This week’s Torah portion, is Va’ayra, Exodus 6:2-9:35.
This week’s reading includes the familiar story of the first seven of the 10 plagues visited upon Egypt. God “hardens Pharaoh’s heart” and he refuses to allow the Israelites to leave.
The parsha has a vignette which does not appear in the Cecil B. DeMille film version. Moses, apparently, was no Charlton Heston. We read this in Ex. 6:12–13: “But Moses appealed to the Lord, saying, ‘The Israelites would not listen to me; how then should Pharaoh heed me, a man of impeded speech?’ So, the Lord spoke to both Moses and Aaron in regard to the Israelites and Pharaoh King of Egypt, instructing them to deliver the Israelites from the land of Egypt.”
God has instructed Moses to go before Pharaoh and demand freedom for the Israelites. Moses, already derided by the Israelites for increasing their labors, now fears going to Pharaoh. God responds by instructing Moses to go with his brother, Aaron, who will serve as Moses’ spokesman. Why does Aaron suddenly become a key player in the biggest story in our Biblical history?
One can suggest that Aaron was, as the text states, an intermediary because Moses suffered from a speech impediment (perhaps, as midrash suggests, due to his choice as a child of a burning coal over a gem). But Aaron’s role is not limited to being an intermediary between Moses and Pharaoh; he is also an intermediary between Moses and the Israelites. Moses felt righteous indignation when observing a taskmaster abusing a Hebrew slave. However, he could not understand, in his heart, what slavery was all about, as he had not experienced it personally. Aaron, on the other hand, had personal knowledge of the tribulations imposed on the Israelites, and so Moses could use Aaron’s experience to cross the divide between the Israelites and himself.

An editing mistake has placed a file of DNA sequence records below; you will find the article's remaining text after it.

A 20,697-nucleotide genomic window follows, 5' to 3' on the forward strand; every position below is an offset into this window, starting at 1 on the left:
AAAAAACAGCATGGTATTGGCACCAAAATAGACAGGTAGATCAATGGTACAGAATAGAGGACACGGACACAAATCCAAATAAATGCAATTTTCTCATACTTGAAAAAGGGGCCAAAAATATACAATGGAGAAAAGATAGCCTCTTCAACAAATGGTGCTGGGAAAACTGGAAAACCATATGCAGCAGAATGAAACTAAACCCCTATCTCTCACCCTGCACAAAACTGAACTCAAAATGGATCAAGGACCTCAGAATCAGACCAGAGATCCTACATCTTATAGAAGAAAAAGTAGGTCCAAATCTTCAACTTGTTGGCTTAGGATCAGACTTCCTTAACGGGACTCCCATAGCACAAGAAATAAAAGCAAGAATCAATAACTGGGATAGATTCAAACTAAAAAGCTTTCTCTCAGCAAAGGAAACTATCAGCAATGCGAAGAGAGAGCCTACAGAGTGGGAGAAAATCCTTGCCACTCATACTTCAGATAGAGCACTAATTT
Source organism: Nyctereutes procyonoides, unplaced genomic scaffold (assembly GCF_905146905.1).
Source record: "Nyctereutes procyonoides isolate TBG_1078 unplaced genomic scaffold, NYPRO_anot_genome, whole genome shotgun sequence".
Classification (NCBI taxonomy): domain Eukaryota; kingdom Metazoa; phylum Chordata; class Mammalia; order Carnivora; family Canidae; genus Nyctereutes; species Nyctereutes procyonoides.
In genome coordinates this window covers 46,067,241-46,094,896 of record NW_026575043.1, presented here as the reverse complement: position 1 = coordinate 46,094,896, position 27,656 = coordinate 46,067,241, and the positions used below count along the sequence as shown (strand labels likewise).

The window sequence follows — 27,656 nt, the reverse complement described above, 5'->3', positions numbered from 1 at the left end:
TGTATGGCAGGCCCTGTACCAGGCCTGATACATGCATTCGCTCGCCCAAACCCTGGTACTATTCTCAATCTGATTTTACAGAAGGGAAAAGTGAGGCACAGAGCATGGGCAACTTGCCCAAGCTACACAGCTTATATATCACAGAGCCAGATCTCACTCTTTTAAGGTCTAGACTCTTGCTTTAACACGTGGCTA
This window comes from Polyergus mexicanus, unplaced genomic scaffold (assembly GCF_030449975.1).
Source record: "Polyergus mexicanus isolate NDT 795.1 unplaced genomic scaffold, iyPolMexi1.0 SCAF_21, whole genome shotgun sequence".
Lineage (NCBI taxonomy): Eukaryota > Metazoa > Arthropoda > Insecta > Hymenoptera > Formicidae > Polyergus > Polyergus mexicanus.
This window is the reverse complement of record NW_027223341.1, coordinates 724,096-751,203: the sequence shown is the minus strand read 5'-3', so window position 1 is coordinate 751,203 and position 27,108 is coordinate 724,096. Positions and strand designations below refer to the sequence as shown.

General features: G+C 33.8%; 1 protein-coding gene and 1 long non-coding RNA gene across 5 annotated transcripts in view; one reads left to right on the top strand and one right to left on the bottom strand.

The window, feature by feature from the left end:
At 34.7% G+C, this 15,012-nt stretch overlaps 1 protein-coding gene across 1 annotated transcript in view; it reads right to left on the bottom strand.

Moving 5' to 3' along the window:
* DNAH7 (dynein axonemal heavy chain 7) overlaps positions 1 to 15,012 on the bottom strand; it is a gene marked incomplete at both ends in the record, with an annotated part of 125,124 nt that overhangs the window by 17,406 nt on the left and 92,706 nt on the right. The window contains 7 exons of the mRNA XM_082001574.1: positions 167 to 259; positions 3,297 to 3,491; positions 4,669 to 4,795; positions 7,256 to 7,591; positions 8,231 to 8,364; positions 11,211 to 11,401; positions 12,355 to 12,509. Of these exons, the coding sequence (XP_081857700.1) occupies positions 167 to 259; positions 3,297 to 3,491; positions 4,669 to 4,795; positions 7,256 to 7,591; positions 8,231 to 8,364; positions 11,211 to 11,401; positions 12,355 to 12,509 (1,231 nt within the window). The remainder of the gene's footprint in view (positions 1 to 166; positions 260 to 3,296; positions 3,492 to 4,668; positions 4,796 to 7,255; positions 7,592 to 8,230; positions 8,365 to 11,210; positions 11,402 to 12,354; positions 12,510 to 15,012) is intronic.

Our Sages note Aaron’s outstanding characteristic is as a peacemaker; he could make the people listen when they refused Moses. Moses cannot do it alone; he needs the support of Aaron to lead the Israelites.
There is an interesting parallel we might consider. Contemporary American Jews have largely been raised, like Moses, in privileged circumstances. We have the ability to advocate on behalf of our Israeli brothers and sisters, yet we cannot feel in our hearts the depth of emotion and the trauma they feel caused by constant threats, wars and terrorism. The Moses-Aaron partnership shows that it is imperative for us to form a strong and close coalition with Israelis, on every level, and to remember that while we cannot feel precisely what Israelis feel, we can and must serve as their forceful advocates to others.
This episode also shows the need for unity in our own communities. Faith is not an individual search for truth and understanding for Jews. We do not have a significant tradition of solitary contemplation in a cave or on a mountaintop. We study texts jointly, in chevrutah. We daven together in a minyan. Our quest for faith in God is a communal one, made possible by the connections we create with our families and friends, teachers and all of our fellow Jews. Alone, life’s journey is difficult. Together, with God’s help, much is possible.
Questions for discussion
An alternative translation of Moses’ impeded speech is uncircumcised lips. Does this mean that Moses had a physical impairment, or might it be an emotional issue?
How can parents best instill a love of Israel in their children?
Gary D. Simms is a faculty member of Shoresh Hebrew High School and a former executive director of three congregations in the Washington area.